It’s been 32 years since the Common Fund for Commodities (CFC) was founded. The fourth meeting of the United Nations Conference on Trade and Development (UNCTAD) in Nairobi in May 1976, after a decade long negotiation, finally agreed on a proposal known as the ‘Integrated Programme for Commodities’, the key element in which was the Common Fund.
It took another 13 more years before the fund, the Common Fund for Commodities (CFC), could be launched formally in 1989 when enough member states ratified the treaty establishing the CFC. The Fund was intended to provide buffer stock and stock market support to those commodity dependent developing countries (CDDCs) to make the volatility of the commodity price tolerable. But the Fund was never in receipt of enough fund to make an intervention big enough to bring stability in the commodity market.
Accordingly, finally, member states came together in 2013 to review the structure and format of the fund and agreed to radically transform it in 2014 as an impact investment fund investing the commodity value chains to bring more productivity and resultant income for the smallholders and SMEs.
CFC projects vary from improving production and productivity of the commodities concerned to adding value through processing, finding new and innovative uses, value chain integration and price risk management. In all instances the projects aim to make commodity sector a source of sustainable growth by promoting efficient and sustainable commodity production, processing, and trade with resilient commodity value chains.
Over its 32 years of existence, the CFC has provided financing for around 440 projects in the total value of USD 798 million in more than 90 countries. The CFC currently operates as an impact investment fund, blending its own financial resources with those of public and international partners to support commodity sector development projects.
The chart below gives a snapshot of CFC’s activities and achievements during last 32 years.
This anniversary came at a time when the international community remained gridlocked in the biggest public health crisis in a century. Nonetheless, in order to continue its critical work of providing much needed support to the smallholders and SMEs, CFC designed and hosted a new website on the eve of its 32nd anniversary. A brief ceremony was hosted in its headquarters in Amsterdam to launch the website while celebrating the anniversary. Due to the current applicable COVID-19 measures, the launching ceremony had to take place by teleconference with Mr. Andrey Kuleshov, Strategy and Development Advisor of CFC, acting as master of ceremony.
Guest of honour was H.E. Mr. Fernando Arias, Director-General of the Organisation for the Prohibition of Chemical Weapons (OPCW), the only Noble Laureate organisation in the Netherlands, who officially opened the new website. Mr. Arias was accompanied by Ms. Yvonne Mensah, Head of the Political Affairs and Protocol Branch of OPCW.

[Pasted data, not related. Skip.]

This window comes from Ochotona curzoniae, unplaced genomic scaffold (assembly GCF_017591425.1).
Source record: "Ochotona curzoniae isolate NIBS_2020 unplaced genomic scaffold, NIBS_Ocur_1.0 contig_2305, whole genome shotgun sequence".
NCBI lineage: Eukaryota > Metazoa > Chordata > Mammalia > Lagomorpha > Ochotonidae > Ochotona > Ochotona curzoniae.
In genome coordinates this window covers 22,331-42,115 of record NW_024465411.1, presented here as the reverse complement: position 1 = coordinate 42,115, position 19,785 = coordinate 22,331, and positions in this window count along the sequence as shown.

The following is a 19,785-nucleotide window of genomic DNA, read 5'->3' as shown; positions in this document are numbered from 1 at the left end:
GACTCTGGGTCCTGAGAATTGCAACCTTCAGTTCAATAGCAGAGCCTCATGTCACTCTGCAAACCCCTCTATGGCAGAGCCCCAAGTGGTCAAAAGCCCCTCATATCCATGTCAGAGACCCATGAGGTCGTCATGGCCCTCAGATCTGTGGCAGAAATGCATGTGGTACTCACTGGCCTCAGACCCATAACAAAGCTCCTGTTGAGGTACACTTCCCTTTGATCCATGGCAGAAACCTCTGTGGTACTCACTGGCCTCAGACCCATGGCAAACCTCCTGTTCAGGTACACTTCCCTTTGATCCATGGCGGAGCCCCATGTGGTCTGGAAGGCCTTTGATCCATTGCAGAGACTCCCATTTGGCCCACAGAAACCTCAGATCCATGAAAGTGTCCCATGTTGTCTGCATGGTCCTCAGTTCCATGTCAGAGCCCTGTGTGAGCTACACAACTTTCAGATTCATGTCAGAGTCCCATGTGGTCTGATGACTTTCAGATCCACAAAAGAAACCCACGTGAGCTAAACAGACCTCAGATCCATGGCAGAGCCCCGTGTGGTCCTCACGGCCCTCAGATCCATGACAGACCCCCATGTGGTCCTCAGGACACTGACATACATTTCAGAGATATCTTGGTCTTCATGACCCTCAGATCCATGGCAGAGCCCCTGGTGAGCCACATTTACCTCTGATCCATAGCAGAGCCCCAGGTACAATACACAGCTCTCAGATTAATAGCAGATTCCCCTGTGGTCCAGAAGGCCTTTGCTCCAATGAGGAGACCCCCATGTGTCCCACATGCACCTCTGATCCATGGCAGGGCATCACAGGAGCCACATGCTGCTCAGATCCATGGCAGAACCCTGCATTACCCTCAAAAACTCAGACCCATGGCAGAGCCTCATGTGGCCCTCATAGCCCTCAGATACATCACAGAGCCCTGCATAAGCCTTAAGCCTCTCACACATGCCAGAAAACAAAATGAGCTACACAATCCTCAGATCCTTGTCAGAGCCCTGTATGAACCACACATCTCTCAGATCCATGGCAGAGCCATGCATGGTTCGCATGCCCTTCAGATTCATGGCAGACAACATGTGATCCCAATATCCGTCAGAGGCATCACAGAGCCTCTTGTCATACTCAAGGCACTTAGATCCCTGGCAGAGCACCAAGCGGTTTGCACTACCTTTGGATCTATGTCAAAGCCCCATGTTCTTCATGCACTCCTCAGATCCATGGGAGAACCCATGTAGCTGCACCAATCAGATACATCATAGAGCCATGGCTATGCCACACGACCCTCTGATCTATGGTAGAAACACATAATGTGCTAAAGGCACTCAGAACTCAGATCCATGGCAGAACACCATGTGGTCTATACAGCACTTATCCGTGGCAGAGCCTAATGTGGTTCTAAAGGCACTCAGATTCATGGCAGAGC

During the event, Ambassador Belal briefed H.E. Mr. Arias how CFC worked hard to keep its services open for the COVID-19 stricken business in the developing countries. CFC have been full of new initiatives even during the COVID-19 asserted Ambassador Belal. Not only CFC worked hard to propose and getting approved programs like “Emergency Liquidity Facility” to its Executive Board, whereby initially two million USD was allocated in aide to the COVID-19 affected projects. With this fund, CFC also extended enough flexibility to COVID-19 affected businesses in repaying their loans and other flexibilities so that businesses could continue to pay smallholders for their harvest, preferably in advance.
Throughout the COVID-19 , Ambassador Belal added, CFC continued to target critical weaknesses along the value chains affecting the smallholder producers, “which enabled us to achieve visible results with maximum efficiency” Ambassador Belal reaffirmed. Managing Director further mentioned the ongoing initiative on the formulation of a fund titled CIIF (Commodity Impact Investment Facility) and thereby enabling CFC to contribute more for alleviation of poverty.
Ambassador Arias wished CFC all the success for its efforts to alleviate more people from poverty and agreed that peace could only follow alleviation of poverty. Ambassador Belal stated that poverty alleviation is a multistakeholder mission and as such, urged all to extend their support to alleviate as many people as possible from poverty. Dr. Dilruba Nasrin, wife of Ambassador Sheikh Mohammed Belal also participated in the ceremony.